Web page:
Background: Medication-related problems are a serious concern for the healthcare system, and many could be prevented with effective communication and teamwork including patients as team members. Purpose: In an attempt to strengthen students’ medication management skills, we implemented a clinical pharmacology curriculum at one medical school's regional campus and had the opportunity to test the curriculum in two different contexts. Method: The course for third year medical students was taught twice: once interprofessionally with nurse practitioner, undergraduate medicine, and pharmacy learners, and once with medical students only. Differences between the two medical student cohorts were assessed both quantitatively and qualitatively. Discussion: The clinical pharmacology curriculum significantly increased students’ self-reported confidence with medication-related tasks compared to baseline for both cohorts of learners. Compared to the uniprofessional group, the interprofessional cohort of learners also gained a new appreciation for the roles and unique contributions other professions add to patient care. Conclusion: Adding clinical pharmacology concepts to the curriculum improved students’ comfort with performing medication-related tasks, and the addition of interprofessional partners led to a new awareness and respect for the roles of other professions.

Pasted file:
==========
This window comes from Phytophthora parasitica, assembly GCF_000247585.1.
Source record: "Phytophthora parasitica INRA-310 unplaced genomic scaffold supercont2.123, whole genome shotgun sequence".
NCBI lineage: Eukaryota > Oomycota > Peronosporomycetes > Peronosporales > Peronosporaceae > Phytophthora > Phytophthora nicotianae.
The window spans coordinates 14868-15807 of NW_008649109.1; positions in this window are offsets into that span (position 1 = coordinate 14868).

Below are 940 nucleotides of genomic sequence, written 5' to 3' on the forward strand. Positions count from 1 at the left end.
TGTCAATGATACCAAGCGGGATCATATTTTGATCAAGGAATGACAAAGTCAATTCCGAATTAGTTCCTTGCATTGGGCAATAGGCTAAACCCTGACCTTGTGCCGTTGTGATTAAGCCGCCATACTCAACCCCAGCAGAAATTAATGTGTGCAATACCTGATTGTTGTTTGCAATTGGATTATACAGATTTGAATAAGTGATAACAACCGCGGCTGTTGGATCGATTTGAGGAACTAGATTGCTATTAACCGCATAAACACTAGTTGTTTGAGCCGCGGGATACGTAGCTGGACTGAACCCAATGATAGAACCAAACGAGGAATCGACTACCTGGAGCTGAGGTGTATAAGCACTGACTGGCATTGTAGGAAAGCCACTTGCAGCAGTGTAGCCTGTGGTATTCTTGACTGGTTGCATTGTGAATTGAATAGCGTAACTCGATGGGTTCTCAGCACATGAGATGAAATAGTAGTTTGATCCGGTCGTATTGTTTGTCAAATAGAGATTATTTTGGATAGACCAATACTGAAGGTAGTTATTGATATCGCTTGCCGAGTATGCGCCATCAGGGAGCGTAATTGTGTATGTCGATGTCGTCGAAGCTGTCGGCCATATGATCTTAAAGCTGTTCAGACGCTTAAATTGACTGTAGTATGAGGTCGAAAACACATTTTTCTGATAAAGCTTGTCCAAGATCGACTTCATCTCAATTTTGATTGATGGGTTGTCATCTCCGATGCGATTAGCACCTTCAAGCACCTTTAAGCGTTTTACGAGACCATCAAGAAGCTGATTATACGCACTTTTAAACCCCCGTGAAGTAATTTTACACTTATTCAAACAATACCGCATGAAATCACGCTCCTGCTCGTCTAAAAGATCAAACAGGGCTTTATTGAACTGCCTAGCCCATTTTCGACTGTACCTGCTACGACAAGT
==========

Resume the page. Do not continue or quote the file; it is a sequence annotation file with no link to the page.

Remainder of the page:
|Original language||English (US)|
|Number of pages||8|
|Journal||Journal of Interprofessional Education and Practice|
|State||Published - Sep 2018|
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